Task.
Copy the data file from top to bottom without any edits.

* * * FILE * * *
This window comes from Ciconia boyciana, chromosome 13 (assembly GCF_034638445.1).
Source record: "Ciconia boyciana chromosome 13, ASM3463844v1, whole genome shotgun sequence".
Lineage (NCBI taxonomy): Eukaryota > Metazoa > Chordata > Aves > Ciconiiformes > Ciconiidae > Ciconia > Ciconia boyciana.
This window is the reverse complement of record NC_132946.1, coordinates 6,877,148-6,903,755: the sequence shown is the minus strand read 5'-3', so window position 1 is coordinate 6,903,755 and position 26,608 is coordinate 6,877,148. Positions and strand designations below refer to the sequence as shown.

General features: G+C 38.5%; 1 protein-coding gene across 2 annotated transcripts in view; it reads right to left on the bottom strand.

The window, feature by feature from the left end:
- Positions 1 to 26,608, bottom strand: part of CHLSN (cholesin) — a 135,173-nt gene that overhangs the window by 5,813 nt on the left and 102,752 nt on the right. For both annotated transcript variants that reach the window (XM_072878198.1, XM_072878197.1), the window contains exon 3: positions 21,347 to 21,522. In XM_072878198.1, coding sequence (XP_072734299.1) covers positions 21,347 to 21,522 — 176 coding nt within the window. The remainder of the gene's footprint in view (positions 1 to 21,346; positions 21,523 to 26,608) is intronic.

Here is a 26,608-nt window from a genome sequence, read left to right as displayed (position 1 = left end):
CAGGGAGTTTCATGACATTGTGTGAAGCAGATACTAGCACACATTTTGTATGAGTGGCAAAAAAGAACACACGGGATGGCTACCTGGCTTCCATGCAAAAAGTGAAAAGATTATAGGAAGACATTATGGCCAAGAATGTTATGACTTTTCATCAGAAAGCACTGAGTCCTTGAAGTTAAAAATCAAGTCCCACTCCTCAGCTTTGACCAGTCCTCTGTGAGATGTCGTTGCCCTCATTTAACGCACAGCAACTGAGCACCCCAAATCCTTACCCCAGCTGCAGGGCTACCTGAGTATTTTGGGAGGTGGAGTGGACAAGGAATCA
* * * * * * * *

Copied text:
This window comes from Ciconia boyciana, chromosome 13 (assembly GCF_034638445.1).
Source record: "Ciconia boyciana chromosome 13, ASM3463844v1, whole genome shotgun sequence".
Lineage (NCBI taxonomy): Eukaryota > Metazoa > Chordata > Aves > Ciconiiformes > Ciconiidae > Ciconia > Ciconia boyciana.
This window is the reverse complement of record NC_132946.1, coordinates 6,877,148-6,903,755: the sequence shown is the minus strand read 5'-3', so window position 1 is coordinate 6,903,755 and position 26,608 is coordinate 6,877,148. Positions and strand designations below refer to the sequence as shown.

General features: G+C 38.5%; 1 protein-coding gene across 2 annotated transcripts in view; it reads right to left on the bottom strand.

The window, feature by feature from the left end:
- Positions 1 to 26,608, bottom strand: part of CHLSN (cholesin) — a 135,173-nt gene that overhangs the window by 5,813 nt on the left and 102,752 nt on the right. For both annotated transcript variants that reach the window (XM_072878198.1, XM_072878197.1), the window contains exon 3: positions 21,347 to 21,522. In XM_072878198.1, coding sequence (XP_072734299.1) covers positions 21,347 to 21,522 — 176 coding nt within the window. The remainder of the gene's footprint in view (positions 1 to 21,346; positions 21,523 to 26,608) is intronic.

Here is a 26,608-nt window from a genome sequence, read left to right as displayed (position 1 = left end):
CAGGGAGTTTCATGACATTGTGTGAAGCAGATACTAGCACACATTTTGTATGAGTGGCAAAAAAGAACACACGGGATGGCTACCTGGCTTCCATGCAAAAAGTGAAAAGATTATAGGAAGACATTATGGCCAAGAATGTTATGACTTTTCATCAGAAAGCACTGAGTCCTTGAAGTTAAAAATCAAGTCCCACTCCTCAGCTTTGACCAGTCCTCTGTGAGATGTCGTTGCCCTCATTTAACGCACAGCAACTGAGCACCCCAAATCCTTACCCCAGCTGCAGGGCTACCTGAGTATTTTGGGAGGTGGAGTGGACAAGGAATCA